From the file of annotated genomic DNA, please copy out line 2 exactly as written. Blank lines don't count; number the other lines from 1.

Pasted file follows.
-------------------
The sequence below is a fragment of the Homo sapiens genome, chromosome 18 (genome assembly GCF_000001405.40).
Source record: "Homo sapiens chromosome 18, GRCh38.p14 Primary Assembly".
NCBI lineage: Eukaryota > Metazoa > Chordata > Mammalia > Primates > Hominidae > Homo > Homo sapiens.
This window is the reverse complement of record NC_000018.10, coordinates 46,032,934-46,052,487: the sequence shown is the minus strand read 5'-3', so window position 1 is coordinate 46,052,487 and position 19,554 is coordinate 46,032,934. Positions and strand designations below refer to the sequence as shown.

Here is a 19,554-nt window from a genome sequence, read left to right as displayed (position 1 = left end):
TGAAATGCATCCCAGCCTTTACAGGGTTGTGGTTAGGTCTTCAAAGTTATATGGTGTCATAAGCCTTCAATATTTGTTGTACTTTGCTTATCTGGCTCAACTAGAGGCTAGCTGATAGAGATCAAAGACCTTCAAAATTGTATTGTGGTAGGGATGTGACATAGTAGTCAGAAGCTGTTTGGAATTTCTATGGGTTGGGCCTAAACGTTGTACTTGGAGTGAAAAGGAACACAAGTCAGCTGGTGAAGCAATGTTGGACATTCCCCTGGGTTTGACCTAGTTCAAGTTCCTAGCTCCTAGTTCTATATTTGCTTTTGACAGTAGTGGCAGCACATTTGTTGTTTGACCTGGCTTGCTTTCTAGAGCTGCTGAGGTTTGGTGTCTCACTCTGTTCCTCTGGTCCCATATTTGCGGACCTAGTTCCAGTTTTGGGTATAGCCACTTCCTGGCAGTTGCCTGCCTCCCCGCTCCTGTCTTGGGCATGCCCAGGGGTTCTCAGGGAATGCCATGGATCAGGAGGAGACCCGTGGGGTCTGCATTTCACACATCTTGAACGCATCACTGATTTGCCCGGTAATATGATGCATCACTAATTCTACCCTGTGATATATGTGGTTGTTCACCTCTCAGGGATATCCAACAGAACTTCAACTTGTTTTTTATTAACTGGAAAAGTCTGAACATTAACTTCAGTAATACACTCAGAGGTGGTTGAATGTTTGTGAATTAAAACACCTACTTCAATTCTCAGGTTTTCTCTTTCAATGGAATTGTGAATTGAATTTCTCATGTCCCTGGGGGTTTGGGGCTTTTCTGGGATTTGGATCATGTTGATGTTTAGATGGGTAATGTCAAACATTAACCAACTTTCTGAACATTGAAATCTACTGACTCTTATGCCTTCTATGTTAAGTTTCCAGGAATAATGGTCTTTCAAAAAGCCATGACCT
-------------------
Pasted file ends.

Source record: "Homo sapiens chromosome 18, GRCh38.p14 Primary Assembly".